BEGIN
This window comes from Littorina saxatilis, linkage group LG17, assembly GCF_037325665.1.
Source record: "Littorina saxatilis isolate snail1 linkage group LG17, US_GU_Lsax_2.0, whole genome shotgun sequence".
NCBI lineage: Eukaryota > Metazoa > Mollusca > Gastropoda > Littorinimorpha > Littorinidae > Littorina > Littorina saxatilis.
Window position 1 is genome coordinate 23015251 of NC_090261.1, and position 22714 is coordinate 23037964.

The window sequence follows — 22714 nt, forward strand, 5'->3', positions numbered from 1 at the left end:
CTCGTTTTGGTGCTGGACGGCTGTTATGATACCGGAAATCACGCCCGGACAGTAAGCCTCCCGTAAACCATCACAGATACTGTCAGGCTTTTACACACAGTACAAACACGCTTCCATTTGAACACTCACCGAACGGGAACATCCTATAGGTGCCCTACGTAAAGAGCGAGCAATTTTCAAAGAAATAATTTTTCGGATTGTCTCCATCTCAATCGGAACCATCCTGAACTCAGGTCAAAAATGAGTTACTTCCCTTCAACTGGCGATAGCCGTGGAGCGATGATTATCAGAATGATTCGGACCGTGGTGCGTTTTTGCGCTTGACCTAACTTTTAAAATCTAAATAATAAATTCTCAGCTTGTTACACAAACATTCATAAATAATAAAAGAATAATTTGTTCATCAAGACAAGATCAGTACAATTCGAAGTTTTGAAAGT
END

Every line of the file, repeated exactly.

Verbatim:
This window comes from Littorina saxatilis, linkage group LG17, assembly GCF_037325665.1.
Source record: "Littorina saxatilis isolate snail1 linkage group LG17, US_GU_Lsax_2.0, whole genome shotgun sequence".
NCBI lineage: Eukaryota > Metazoa > Mollusca > Gastropoda > Littorinimorpha > Littorinidae > Littorina > Littorina saxatilis.
Window position 1 is genome coordinate 23015251 of NC_090261.1, and position 22714 is coordinate 23037964.

The window sequence follows — 22714 nt, forward strand, 5'->3', positions numbered from 1 at the left end:
CTCGTTTTGGTGCTGGACGGCTGTTATGATACCGGAAATCACGCCCGGACAGTAAGCCTCCCGTAAACCATCACAGATACTGTCAGGCTTTTACACACAGTACAAACACGCTTCCATTTGAACACTCACCGAACGGGAACATCCTATAGGTGCCCTACGTAAAGAGCGAGCAATTTTCAAAGAAATAATTTTTCGGATTGTCTCCATCTCAATCGGAACCATCCTGAACTCAGGTCAAAAATGAGTTACTTCCCTTCAACTGGCGATAGCCGTGGAGCGATGATTATCAGAATGATTCGGACCGTGGTGCGTTTTTGCGCTTGACCTAACTTTTAAAATCTAAATAATAAATTCTCAGCTTGTTACACAAACATTCATAAATAATAAAAGAATAATTTGTTCATCAAGACAAGATCAGTACAATTCGAAGTTTTGAAAGT